Generally, the findings of the current study in a PBL context are in line with previous studies about student-teacher relationships in other university contexts (Anderson and Carta-Falsa, 2002; Fitzmaurice, 2008; Komarraju et al., 2010). Influences on student-teacher relationships from both the affective and the support dimension (Hagenauer and Volet, 2014) were evident in the students’ qualitative responses. In a nutshell, the teachers were perceived as likeable people who are eager to support preservice EFL teachers in becoming confident and competent professionals.

The study confirms that students experience the overall PBL setup as more relaxed than lecture-type teaching or other teacher-centered approaches commonly applied in higher education. The hence comfortable learning atmosphere in PBL, its student-centeredness, and the corresponding behavior of PBL teachers promote the development of positive relationships between students and teachers. In PBL, teachers are not perceived as majorly superior to students or as the source of all knowledge. Rather, they function as facilitators or guides (Hmelo-Silver, 2004; Savin-Baden and Howell Major, 2004; Moust et al., 2007; Filipenko and Naslund, 2016; Ansarian and Teoh, 2018), which creates a feeling of closeness and supports positive relationship-building among students and teachers. The PBL teachers were consistently perceived as friendly and supportive while maintaining a high degree of professionality. The participants noticed that the teachers tried to create a learning environment that promotes academic engagement and encourages sustainable learning as a group and individually.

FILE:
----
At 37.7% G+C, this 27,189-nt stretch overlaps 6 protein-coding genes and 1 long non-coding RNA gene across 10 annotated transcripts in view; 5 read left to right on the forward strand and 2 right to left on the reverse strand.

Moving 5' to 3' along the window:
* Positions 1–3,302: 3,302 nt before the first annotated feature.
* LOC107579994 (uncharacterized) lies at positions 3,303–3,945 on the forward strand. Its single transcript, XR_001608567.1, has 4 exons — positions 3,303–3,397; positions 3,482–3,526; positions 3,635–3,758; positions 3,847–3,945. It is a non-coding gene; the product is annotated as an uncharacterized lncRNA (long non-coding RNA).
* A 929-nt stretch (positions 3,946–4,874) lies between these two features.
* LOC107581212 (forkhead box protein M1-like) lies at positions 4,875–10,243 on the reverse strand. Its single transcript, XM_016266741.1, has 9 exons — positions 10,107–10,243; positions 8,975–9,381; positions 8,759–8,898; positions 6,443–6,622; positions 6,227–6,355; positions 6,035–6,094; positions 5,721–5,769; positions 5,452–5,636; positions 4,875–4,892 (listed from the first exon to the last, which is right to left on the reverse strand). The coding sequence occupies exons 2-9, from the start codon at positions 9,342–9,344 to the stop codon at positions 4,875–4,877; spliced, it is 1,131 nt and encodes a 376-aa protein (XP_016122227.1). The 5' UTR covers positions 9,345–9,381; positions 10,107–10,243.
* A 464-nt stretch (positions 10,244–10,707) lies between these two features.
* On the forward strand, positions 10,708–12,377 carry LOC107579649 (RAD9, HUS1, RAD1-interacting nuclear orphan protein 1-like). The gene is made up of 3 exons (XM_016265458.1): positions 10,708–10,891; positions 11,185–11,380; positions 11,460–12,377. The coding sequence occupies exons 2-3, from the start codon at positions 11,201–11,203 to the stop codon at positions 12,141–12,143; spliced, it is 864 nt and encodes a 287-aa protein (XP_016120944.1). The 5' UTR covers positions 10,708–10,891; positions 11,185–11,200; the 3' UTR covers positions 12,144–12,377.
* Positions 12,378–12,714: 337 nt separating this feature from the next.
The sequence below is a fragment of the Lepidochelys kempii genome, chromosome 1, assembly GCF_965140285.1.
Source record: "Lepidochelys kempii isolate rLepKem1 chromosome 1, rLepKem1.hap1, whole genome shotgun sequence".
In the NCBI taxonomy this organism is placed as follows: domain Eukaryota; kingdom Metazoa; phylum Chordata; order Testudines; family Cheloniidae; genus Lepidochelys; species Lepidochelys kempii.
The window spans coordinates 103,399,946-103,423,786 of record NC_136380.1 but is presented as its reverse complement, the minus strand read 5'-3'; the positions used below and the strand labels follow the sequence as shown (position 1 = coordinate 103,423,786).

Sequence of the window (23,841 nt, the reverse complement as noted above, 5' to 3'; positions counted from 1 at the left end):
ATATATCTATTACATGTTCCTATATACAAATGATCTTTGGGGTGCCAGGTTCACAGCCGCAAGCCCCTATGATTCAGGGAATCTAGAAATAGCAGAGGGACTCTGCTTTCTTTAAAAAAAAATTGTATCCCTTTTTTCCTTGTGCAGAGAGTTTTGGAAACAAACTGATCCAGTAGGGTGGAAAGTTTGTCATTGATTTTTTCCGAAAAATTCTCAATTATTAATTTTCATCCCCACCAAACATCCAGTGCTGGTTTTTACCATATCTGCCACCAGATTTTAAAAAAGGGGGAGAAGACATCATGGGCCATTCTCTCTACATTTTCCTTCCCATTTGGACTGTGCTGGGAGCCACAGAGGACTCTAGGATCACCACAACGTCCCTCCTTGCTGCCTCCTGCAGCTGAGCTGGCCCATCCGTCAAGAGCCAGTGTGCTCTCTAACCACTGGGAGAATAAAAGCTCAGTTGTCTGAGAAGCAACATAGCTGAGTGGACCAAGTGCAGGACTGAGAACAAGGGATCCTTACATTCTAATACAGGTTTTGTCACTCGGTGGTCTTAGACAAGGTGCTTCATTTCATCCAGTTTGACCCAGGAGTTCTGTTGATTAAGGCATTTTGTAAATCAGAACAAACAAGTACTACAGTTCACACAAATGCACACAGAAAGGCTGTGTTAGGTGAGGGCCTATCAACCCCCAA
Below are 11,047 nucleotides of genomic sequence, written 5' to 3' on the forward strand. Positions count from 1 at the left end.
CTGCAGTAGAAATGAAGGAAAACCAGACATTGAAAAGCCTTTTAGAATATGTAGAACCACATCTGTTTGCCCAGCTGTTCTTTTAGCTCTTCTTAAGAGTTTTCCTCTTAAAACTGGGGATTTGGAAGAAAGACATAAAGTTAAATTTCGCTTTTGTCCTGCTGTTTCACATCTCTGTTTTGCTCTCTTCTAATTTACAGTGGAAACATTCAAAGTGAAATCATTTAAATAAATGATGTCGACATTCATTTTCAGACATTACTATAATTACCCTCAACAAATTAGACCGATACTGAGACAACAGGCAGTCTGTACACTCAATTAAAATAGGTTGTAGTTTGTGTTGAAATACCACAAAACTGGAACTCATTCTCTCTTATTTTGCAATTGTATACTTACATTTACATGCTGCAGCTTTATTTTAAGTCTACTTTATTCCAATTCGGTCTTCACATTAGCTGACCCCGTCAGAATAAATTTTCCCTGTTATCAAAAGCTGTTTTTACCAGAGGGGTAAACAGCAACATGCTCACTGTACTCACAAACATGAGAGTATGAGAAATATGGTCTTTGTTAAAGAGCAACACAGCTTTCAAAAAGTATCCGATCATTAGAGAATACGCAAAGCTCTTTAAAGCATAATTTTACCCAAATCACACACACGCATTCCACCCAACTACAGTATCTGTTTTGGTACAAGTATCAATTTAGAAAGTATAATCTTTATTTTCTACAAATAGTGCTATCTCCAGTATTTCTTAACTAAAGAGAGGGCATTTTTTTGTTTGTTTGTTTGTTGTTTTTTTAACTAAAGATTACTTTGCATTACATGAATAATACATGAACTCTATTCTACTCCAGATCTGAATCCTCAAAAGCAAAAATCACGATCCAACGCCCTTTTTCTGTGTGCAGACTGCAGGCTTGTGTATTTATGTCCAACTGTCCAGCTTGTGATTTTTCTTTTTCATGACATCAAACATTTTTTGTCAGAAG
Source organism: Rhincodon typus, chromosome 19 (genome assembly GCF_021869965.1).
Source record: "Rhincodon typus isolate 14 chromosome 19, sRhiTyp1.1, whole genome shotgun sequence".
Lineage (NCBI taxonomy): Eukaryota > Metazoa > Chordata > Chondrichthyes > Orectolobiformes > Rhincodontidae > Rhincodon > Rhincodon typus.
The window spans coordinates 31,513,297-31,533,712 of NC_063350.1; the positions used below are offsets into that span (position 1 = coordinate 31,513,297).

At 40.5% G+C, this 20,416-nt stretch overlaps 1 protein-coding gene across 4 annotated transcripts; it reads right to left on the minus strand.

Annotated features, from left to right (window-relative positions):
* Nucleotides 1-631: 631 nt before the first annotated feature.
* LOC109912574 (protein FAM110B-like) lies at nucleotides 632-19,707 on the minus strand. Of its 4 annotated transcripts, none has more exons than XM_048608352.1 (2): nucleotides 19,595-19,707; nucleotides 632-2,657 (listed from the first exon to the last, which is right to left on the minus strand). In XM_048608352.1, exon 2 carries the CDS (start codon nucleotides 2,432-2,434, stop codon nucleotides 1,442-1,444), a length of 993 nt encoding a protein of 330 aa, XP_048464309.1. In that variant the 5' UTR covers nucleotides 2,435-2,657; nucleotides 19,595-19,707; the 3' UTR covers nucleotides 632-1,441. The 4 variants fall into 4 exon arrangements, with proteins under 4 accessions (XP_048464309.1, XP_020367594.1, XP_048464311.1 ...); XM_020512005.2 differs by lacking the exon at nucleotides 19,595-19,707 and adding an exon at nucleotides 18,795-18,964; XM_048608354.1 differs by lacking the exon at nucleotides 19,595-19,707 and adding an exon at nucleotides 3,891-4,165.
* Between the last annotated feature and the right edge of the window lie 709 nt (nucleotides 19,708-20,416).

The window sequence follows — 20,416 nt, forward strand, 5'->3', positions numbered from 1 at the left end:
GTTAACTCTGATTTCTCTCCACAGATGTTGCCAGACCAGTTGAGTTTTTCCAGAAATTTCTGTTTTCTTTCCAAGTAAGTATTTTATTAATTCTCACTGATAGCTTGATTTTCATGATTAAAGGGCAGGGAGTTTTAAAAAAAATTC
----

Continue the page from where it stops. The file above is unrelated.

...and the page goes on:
The study reveals that the most important characteristic of a PBL teacher and crucial for the manifestation of positive student-teacher relationships in PBL is respect. Respect was emphasized in relation to all four teacher characteristics and particularly connected with autonomous, self-directed problem-solving and syllabus adaptation. Teacher caring and credibility, which are important ingredients of positive student-teacher relationships (see section “Teacher credibility and caring”), were also highlighted by the participants. They were repeatedly related to one another, which affirms the solid connection between them (Noddings, 1992; Noblit, 1993; Wentzel, 1997; Elizabeth et al., 2008; Pishghadam and Karami, 2017; Duffy, 2018; Pishghadam et al., 2018; Mercer and Dörnyei, 2020), as well as in regard to teacher feedback and communication.